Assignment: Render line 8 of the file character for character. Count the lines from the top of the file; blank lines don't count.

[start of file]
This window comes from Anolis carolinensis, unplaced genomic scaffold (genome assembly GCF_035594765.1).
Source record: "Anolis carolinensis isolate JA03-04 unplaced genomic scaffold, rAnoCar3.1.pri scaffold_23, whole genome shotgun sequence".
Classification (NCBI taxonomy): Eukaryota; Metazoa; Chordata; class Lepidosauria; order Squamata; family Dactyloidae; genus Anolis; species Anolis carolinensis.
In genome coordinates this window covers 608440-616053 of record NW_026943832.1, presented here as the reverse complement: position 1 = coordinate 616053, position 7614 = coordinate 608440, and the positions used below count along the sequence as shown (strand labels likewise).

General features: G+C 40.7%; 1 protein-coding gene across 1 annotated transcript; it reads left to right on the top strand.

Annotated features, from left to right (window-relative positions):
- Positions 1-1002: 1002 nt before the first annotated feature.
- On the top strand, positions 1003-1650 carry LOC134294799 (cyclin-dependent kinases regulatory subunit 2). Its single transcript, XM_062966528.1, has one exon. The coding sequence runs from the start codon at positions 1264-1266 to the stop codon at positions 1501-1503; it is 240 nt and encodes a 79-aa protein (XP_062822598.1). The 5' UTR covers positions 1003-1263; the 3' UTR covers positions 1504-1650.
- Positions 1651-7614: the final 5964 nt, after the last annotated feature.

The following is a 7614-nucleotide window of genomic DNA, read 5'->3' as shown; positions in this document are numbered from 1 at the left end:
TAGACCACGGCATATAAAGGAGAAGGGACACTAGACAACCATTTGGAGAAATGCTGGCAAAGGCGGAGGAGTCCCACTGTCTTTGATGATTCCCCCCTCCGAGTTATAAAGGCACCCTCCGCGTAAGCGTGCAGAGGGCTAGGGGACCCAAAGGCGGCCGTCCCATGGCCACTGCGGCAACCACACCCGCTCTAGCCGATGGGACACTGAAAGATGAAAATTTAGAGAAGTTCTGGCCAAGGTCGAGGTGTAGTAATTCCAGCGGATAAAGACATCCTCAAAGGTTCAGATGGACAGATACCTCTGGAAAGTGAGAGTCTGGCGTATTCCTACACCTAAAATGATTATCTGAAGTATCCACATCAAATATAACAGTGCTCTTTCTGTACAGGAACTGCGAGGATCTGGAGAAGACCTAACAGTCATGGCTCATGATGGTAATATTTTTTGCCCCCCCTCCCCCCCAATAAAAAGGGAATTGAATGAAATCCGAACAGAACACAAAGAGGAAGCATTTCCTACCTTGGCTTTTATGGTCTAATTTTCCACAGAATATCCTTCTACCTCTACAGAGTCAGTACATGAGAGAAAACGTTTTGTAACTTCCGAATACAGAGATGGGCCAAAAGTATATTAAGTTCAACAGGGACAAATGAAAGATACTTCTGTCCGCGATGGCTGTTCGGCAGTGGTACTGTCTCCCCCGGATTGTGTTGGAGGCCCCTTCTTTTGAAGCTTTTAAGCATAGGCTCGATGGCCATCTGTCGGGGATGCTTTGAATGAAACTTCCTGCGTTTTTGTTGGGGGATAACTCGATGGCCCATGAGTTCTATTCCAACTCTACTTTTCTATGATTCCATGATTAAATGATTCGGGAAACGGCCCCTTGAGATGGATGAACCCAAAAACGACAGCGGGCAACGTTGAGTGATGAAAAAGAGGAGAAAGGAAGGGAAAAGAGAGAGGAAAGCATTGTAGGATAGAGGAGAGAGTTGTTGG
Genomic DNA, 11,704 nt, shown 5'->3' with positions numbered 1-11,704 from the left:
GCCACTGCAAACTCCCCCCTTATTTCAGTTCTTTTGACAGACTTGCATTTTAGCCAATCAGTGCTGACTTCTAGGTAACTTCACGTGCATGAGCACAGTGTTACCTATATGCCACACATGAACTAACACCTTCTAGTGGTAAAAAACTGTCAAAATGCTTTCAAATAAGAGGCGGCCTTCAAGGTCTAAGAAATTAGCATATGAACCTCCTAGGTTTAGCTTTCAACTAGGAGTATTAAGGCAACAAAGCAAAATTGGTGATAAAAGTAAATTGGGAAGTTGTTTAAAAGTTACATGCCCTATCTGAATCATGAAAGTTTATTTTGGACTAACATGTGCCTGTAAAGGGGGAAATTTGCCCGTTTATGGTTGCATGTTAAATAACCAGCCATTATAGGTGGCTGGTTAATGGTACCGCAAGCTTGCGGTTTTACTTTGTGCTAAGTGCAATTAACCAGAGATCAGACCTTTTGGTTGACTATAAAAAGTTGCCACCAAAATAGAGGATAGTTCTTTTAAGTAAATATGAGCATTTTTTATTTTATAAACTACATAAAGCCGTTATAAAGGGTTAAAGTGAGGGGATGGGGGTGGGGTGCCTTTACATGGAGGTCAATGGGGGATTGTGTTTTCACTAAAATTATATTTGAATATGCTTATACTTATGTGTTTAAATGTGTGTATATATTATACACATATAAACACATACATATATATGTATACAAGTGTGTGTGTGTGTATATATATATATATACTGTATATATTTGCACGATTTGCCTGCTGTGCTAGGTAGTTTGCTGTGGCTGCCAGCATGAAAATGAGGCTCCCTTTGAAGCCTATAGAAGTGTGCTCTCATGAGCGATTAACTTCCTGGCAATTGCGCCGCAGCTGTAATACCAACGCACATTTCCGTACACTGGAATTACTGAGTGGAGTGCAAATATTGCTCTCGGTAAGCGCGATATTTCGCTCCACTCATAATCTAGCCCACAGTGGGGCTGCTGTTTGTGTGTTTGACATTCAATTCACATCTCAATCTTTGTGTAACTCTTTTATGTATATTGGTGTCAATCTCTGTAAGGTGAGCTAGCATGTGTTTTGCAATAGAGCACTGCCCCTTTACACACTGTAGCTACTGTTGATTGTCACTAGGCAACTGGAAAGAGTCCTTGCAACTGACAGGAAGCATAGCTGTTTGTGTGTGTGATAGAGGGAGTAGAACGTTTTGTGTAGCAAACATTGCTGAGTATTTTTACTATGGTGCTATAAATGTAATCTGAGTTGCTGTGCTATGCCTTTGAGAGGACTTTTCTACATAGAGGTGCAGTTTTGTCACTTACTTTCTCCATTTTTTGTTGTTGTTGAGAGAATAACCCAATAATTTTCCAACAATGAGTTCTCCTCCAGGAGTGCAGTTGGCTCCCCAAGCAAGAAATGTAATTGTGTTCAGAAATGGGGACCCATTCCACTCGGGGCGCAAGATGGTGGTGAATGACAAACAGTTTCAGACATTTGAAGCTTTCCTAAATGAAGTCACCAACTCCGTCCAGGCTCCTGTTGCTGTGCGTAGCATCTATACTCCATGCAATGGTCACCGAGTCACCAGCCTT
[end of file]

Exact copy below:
- On the top strand, positions 1003-1650 carry LOC134294799 (cyclin-dependent kinases regulatory subunit 2). Its single transcript, XM_062966528.1, has one exon. The coding sequence runs from the start codon at positions 1264-1266 to the stop codon at positions 1501-1503; it is 240 nt and encodes a 79-aa protein (XP_062822598.1). The 5' UTR covers positions 1003-1263; the 3' UTR covers positions 1504-1650.